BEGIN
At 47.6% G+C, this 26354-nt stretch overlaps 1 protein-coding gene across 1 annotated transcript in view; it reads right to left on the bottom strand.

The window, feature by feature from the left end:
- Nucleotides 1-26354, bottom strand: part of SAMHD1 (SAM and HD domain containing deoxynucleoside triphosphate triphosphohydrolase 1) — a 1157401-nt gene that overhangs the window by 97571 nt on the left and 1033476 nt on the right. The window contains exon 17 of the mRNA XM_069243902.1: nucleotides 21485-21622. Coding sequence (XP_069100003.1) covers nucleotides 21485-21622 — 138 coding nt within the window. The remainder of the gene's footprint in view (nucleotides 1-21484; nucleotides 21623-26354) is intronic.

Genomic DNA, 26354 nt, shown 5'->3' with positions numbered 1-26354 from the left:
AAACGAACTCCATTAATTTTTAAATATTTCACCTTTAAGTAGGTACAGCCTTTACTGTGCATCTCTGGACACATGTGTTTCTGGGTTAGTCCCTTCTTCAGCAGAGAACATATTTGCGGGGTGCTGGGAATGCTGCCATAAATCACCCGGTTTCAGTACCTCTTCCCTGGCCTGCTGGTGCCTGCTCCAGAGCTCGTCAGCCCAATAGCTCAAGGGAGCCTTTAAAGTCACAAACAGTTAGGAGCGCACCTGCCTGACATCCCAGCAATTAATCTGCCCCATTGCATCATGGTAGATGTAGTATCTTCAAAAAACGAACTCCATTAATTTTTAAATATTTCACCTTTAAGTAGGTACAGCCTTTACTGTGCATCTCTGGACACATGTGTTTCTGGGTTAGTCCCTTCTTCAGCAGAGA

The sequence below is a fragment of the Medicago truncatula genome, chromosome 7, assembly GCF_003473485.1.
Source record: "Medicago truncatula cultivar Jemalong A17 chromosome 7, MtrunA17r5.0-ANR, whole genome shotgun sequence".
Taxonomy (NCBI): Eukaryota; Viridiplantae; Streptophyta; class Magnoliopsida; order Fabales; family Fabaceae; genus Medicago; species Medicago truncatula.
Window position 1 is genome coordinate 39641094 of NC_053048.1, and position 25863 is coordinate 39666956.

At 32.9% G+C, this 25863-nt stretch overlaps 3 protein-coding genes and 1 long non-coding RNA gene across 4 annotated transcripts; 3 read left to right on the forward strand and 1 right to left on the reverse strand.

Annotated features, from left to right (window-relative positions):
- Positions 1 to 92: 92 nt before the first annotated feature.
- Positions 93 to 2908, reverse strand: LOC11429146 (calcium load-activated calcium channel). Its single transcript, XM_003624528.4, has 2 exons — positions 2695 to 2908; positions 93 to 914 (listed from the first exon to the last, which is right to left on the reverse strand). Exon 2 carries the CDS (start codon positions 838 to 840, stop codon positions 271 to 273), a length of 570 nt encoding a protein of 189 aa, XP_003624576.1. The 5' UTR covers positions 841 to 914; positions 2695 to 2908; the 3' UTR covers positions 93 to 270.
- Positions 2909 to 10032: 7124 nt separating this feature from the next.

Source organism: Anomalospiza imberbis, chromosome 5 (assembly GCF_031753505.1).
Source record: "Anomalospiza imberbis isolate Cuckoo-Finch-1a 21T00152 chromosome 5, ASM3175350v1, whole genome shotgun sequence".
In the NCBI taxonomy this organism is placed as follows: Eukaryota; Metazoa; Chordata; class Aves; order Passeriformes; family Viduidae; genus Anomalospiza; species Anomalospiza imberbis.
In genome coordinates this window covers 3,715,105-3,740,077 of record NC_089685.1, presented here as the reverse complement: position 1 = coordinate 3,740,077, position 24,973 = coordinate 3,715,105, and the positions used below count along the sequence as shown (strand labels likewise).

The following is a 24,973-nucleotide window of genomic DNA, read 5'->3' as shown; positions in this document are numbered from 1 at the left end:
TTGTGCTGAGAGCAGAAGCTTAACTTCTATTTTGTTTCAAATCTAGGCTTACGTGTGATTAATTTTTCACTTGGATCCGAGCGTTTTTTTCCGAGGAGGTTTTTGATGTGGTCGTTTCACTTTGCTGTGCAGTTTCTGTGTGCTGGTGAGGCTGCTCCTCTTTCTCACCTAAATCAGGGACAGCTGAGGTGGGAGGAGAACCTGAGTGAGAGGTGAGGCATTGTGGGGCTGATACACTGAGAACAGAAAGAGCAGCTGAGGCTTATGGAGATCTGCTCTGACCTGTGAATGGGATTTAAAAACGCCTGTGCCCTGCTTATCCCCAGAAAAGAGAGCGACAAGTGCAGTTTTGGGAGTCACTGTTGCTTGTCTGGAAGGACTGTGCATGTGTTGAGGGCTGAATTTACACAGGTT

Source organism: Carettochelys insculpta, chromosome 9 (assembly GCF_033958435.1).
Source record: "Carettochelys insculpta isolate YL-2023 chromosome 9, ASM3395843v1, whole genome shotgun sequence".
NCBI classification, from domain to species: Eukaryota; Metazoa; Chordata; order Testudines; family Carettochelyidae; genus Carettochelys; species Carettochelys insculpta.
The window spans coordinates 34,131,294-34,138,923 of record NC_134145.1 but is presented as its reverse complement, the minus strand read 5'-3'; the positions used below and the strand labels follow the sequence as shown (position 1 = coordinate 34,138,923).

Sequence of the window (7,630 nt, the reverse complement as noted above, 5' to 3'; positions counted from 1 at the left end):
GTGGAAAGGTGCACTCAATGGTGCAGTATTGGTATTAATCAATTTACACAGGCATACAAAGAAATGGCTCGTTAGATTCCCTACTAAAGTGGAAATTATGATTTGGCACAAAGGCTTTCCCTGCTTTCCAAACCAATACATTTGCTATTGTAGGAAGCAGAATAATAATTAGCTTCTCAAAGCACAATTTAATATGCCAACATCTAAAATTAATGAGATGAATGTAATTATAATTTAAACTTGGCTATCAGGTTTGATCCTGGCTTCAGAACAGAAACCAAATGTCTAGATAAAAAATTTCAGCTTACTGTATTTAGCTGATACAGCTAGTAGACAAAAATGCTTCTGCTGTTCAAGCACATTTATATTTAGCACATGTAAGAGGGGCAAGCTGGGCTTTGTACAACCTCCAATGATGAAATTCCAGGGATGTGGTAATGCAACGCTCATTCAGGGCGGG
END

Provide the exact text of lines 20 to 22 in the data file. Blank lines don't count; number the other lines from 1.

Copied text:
TTGTGCTGAGAGCAGAAGCTTAACTTCTATTTTGTTTCAAATCTAGGCTTACGTGTGATTAATTTTTCACTTGGATCCGAGCGTTTTTTTCCGAGGAGGTTTTTGATGTGGTCGTTTCACTTTGCTGTGCAGTTTCTGTGTGCTGGTGAGGCTGCTCCTCTTTCTCACCTAAATCAGGGACAGCTGAGGTGGGAGGAGAACCTGAGTGAGAGGTGAGGCATTGTGGGGCTGATACACTGAGAACAGAAAGAGCAGCTGAGGCTTATGGAGATCTGCTCTGACCTGTGAATGGGATTTAAAAACGCCTGTGCCCTGCTTATCCCCAGAAAAGAGAGCGACAAGTGCAGTTTTGGGAGTCACTGTTGCTTGTCTGGAAGGACTGTGCATGTGTTGAGGGCTGAATTTACACAGGTT

Source organism: Carettochelys insculpta, chromosome 9 (assembly GCF_033958435.1).
Source record: "Carettochelys insculpta isolate YL-2023 chromosome 9, ASM3395843v1, whole genome shotgun sequence".